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Warrantless data searches narrowly miss Senate approval

Engadget Engadget 22/06/2016 Andrew Dalton

A Senate amendment that would have allowed the FBI to search a suspect's phone and online records without a court order came very close to becoming a reality today. The legislation, introduced by Senators John McCain (R-AZ) and Richard Burr (R-NC) in the wake of the recent mass shooting in Orlando, missed the necessary 60 votes it needed to pass by just two votes.

The amendment in question was attached to the Commerce, Justice, Science and Related Agencies Appropriations bill earlier this week, Consumerist reports. And it would have allowed the FBI to use "National Security Letters" to demand that your internet or cellphone provider turn over certain account information including login history, call records and IP address. Unlike a court-ordered subpoena, which has to go through a judge first, a National Security Letter can be handed down from another government official.

While Senator McCain called the amendment a "no-brainer" and claimed it would prevent terrorists from "sneaking into this country," his critics pointed out that it removes key checks and balances that insure citizens' privacy and freedom.

"If this proposal passes," privacy advocate and Oregon Senator Ron Wyden said during the debate, "FBI agents will be able to demand the records of what websites you look at online, who you email and chat with, and your text message logs, with no judicial oversight whatsoever. The reality is the FBI already has the power to demand these electronic records with a court order under the Patriot Act. In emergencies the FBI can even obtain the records right away and go to a judge after the fact. This isn't about giving law-enforcement new tools, it's about the FBI not wanting to do paperwork."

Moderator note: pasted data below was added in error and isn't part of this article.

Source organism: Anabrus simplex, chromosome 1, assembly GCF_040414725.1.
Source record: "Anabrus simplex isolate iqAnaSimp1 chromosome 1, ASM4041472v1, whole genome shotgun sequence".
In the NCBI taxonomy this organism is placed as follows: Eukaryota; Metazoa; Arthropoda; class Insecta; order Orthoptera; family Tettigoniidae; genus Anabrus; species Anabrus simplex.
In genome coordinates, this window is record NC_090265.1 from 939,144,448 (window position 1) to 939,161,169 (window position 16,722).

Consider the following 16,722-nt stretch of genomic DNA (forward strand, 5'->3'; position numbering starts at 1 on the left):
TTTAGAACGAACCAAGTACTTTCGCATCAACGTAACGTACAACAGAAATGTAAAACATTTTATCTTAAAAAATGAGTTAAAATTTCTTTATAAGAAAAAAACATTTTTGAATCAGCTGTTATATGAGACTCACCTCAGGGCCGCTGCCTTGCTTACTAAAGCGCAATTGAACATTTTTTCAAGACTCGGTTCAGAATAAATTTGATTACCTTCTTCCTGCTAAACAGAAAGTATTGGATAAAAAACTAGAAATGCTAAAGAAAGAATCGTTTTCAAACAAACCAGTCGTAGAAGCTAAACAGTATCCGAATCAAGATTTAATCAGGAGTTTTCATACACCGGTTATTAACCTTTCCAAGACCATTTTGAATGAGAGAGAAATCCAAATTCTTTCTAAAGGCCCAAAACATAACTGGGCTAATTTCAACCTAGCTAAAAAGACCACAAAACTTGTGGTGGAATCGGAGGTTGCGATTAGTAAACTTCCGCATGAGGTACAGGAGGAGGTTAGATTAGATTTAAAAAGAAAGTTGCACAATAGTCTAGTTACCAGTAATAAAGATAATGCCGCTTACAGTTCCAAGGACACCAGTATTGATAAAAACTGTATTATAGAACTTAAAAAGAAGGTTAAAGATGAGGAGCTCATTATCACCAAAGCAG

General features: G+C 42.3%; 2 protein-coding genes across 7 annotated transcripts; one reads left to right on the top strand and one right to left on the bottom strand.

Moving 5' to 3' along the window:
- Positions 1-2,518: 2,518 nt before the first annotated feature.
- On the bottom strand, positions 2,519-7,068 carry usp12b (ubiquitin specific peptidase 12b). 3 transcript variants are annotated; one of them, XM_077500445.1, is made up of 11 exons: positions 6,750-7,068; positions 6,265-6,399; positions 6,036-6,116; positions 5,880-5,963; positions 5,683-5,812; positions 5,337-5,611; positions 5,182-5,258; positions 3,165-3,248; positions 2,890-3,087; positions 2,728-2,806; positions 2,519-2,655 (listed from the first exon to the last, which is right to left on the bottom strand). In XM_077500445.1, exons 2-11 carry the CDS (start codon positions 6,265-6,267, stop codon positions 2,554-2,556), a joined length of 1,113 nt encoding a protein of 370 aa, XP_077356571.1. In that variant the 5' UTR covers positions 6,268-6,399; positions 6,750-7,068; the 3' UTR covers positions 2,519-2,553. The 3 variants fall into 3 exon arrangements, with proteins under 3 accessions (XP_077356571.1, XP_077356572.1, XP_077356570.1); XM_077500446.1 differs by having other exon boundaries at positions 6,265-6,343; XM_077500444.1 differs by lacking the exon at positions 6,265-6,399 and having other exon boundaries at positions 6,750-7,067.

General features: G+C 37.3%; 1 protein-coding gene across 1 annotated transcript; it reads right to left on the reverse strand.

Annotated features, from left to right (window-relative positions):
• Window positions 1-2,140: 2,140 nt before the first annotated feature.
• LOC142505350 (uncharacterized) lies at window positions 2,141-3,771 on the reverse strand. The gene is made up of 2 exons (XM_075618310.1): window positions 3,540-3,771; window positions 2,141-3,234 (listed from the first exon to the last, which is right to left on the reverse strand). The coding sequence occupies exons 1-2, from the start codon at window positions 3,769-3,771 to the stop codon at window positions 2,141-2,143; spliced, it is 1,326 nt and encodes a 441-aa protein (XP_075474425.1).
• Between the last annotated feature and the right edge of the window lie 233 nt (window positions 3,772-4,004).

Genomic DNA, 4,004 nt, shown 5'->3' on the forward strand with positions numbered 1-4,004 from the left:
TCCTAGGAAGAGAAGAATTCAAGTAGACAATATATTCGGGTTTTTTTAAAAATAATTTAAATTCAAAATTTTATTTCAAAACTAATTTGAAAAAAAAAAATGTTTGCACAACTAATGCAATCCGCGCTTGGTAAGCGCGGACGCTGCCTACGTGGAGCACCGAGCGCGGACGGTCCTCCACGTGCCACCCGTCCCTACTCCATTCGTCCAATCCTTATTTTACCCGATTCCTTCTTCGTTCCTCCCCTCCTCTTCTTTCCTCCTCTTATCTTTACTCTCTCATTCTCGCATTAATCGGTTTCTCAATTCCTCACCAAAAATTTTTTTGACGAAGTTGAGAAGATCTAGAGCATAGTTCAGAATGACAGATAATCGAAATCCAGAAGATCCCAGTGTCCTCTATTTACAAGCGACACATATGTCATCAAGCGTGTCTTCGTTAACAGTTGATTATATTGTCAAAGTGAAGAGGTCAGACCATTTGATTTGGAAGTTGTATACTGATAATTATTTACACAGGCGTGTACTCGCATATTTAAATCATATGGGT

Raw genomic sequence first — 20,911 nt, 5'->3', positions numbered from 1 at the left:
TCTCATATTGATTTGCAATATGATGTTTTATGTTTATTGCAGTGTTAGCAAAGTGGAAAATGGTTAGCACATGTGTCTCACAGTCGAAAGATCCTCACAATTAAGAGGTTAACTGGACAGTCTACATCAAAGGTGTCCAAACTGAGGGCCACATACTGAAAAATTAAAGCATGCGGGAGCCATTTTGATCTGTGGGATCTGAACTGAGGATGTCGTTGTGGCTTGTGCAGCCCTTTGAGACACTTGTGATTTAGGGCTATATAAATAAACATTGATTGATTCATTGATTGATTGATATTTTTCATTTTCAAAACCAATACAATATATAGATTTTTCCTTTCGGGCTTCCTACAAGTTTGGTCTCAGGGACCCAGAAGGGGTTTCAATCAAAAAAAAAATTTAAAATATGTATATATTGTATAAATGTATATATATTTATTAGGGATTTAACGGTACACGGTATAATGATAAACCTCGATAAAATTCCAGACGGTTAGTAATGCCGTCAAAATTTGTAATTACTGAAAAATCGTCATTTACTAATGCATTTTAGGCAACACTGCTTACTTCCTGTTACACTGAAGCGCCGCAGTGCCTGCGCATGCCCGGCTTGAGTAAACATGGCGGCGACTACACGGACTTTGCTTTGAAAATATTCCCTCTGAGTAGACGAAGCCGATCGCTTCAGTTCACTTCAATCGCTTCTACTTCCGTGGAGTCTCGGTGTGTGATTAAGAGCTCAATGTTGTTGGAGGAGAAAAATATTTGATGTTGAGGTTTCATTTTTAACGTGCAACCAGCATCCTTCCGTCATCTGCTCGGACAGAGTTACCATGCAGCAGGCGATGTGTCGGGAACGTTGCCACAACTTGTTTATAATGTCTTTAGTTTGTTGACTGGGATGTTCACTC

The amendment received 58 votes in favor, with 38 Senators voting against. Earlier this month, however, the House of Representatives voted down legislation that would have prevented the government from requiring technology companies from building in weakened encryption and security backdoors into their products. That legislation, which had won approval of the House twice in the past, lost a great deal of momentum following the recent shootings in San Bernardino and Orlando.


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